Invited to email question(s) for Jerry Rothenberg April 29 webcast, I think of my old friend Paul Blackburn, poet and translator who died in 1971 at age 44. Given Rothenberg's work with Ethnopoetics, I recall Blackburn introducing, opening up a whole new world of poetry... reading aloud for me his translations from Spanish of the medieval epic Poema del Mio Cid, of the poetry of Frederico Garcia Lorca, Octavio Paz and the short stories of Julio Cortazar. Paul at the time (mid-1960s) was Cortazar's literary agent in the U.S.
Question: "Paul Blackburn was a dear and valued friend. I knew him in New York in the 1960s and it was Paul who introduced me and other writers to Julio Cortazar, Garcia Lorca, Octavio Paz... and Provençal poetry. To what extent did Paul Blackburn influence you and your work with Ethnopoetics?"
Rothenberg's moving response is now online--one can tap into the Writers House archives for his reply--but two points in particular stand out: 1) that Paul Blackburn, born the same year as Robert Creeley, "is the equal of Creeley as a poet," 2) and that Paul is something of a "lost poet," one who died young and did not put himself forward as Creeley had done, commenting and serving as spokesman for the Black Mountain School, for example. Paul chose not to align himself, or to allow others to align him with, the Black Mountain School or any other school.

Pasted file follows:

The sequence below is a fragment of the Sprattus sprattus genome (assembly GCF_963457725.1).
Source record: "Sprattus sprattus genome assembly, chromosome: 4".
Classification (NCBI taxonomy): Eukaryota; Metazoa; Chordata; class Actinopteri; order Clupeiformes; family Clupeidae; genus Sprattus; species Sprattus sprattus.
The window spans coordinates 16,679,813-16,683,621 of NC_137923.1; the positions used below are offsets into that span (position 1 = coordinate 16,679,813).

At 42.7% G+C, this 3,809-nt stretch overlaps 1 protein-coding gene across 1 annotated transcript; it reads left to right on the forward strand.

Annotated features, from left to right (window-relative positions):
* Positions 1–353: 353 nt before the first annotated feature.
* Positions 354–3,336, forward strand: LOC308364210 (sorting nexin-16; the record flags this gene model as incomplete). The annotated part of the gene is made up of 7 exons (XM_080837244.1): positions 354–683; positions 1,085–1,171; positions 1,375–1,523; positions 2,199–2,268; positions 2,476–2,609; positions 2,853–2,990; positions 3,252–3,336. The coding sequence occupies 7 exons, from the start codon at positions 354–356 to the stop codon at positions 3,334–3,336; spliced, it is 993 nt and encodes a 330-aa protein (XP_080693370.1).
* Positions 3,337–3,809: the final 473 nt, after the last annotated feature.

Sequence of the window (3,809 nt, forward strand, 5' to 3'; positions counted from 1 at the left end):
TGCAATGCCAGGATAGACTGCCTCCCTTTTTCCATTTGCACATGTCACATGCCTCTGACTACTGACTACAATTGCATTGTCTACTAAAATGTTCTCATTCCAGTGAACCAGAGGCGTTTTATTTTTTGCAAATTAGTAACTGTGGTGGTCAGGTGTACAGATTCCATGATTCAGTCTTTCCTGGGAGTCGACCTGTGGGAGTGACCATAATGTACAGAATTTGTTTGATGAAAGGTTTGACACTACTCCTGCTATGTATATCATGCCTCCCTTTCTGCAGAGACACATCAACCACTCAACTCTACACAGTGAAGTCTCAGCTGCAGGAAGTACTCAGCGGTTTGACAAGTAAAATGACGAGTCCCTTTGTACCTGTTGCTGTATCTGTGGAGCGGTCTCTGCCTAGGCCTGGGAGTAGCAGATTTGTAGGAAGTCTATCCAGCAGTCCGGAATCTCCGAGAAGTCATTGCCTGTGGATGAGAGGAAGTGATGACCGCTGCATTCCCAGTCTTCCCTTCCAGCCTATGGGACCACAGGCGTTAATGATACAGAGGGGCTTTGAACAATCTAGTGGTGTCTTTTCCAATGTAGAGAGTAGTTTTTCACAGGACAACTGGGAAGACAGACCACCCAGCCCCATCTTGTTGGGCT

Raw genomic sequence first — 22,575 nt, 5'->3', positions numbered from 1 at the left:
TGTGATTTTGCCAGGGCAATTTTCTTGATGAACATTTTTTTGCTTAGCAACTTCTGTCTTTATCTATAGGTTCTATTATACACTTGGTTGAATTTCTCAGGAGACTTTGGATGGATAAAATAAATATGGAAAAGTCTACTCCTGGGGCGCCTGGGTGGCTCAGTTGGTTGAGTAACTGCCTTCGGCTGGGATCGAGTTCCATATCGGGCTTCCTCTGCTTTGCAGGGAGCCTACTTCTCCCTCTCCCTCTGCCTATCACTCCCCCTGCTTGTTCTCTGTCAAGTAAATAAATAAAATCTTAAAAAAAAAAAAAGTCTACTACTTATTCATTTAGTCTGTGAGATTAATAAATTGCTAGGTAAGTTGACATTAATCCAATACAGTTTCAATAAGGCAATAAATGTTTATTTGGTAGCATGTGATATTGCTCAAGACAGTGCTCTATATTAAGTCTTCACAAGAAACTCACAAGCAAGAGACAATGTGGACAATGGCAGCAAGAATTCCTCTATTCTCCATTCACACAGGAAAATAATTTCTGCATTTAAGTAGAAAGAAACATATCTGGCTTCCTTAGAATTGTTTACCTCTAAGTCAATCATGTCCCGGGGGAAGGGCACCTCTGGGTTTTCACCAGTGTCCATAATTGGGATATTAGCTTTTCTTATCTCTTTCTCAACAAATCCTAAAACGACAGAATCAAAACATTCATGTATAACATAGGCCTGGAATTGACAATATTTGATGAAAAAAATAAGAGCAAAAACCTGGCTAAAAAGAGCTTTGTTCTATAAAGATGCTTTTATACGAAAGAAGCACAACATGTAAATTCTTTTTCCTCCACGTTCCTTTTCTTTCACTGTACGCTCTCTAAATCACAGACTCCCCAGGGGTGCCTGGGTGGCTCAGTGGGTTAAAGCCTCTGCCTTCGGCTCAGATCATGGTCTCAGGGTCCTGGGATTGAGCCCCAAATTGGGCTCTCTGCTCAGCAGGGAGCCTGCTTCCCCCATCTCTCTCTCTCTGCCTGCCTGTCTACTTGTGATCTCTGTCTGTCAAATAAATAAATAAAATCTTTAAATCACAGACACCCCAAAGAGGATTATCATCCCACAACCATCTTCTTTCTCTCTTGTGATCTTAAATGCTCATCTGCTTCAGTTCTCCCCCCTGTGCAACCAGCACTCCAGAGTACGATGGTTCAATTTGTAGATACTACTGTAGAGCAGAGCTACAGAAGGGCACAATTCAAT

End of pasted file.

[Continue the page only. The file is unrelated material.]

Clayton Eshleman writes of Blackburn, "Many, not just a few, but many poets alive today are beholden to him for a basic artistic kindness, for readings, yes, and for advice, but more humanly for a kind of comradeship that very few poets are willing to give." The readings he organized were the direct progenitors to the Poetry Project at St. Mark’s Church on the Bowery.
As beneficiary of Paul's generosity, as someone who spent time with him and read (thanks to Paul) at St. Mark's Church on the Bowery, I feel this need to pay my respects... make some long overdue acknowledgment...
Wikipedia's entry on Paul Blackburn notes that he "played an important part in the poetry community, particularly in New York, where he helped fledgling poets develop and provided emotional support and opportunities to read for both unknown and established writers in the various reading series with which he was involved. He organized readings that offered work from the Beats, the New York School, the Deep Image Poets, and the Black Mountain Poets. But he was, let us say, an Independent. A non-aligned poet. Living in New York, organizing readings, etc., he was passionately involved and, like Creeley and others, at the center of the 1960s literary scene. But he was also his own man.
As poetry editor of The Nation he published a wide range of poets and, in the mid-60s, he directed workshops at the Aspen Writers' Conference.